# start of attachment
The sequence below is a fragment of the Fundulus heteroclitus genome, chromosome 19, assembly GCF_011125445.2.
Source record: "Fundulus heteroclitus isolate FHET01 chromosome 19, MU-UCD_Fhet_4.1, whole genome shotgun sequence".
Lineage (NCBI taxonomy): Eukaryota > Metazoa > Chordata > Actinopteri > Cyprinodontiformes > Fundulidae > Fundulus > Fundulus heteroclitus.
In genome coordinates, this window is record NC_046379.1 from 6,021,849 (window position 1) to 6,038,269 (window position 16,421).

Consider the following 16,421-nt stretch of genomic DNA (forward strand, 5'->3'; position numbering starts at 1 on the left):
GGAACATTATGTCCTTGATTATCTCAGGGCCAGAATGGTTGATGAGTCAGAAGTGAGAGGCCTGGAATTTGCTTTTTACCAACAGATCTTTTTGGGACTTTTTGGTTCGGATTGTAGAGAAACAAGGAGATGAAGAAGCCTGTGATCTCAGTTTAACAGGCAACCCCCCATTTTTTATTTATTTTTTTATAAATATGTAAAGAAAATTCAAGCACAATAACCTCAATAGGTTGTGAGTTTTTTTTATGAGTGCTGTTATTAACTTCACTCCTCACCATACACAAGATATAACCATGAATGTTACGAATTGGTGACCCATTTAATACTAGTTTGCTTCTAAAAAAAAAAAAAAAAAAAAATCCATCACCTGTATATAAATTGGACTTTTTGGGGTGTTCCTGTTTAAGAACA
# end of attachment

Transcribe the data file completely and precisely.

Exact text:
The sequence below is a fragment of the Fundulus heteroclitus genome, chromosome 19, assembly GCF_011125445.2.
Source record: "Fundulus heteroclitus isolate FHET01 chromosome 19, MU-UCD_Fhet_4.1, whole genome shotgun sequence".
Lineage (NCBI taxonomy): Eukaryota > Metazoa > Chordata > Actinopteri > Cyprinodontiformes > Fundulidae > Fundulus > Fundulus heteroclitus.
In genome coordinates, this window is record NC_046379.1 from 6,021,849 (window position 1) to 6,038,269 (window position 16,421).

Consider the following 16,421-nt stretch of genomic DNA (forward strand, 5'->3'; position numbering starts at 1 on the left):
GGAACATTATGTCCTTGATTATCTCAGGGCCAGAATGGTTGATGAGTCAGAAGTGAGAGGCCTGGAATTTGCTTTTTACCAACAGATCTTTTTGGGACTTTTTGGTTCGGATTGTAGAGAAACAAGGAGATGAAGAAGCCTGTGATCTCAGTTTAACAGGCAACCCCCCATTTTTTATTTATTTTTTTATAAATATGTAAAGAAAATTCAAGCACAATAACCTCAATAGGTTGTGAGTTTTTTTTATGAGTGCTGTTATTAACTTCACTCCTCACCATACACAAGATATAACCATGAATGTTACGAATTGGTGACCCATTTAATACTAGTTTGCTTCTAAAAAAAAAAAAAAAAAAAAATCCATCACCTGTATATAAATTGGACTTTTTGGGGTGTTCCTGTTTAAGAACA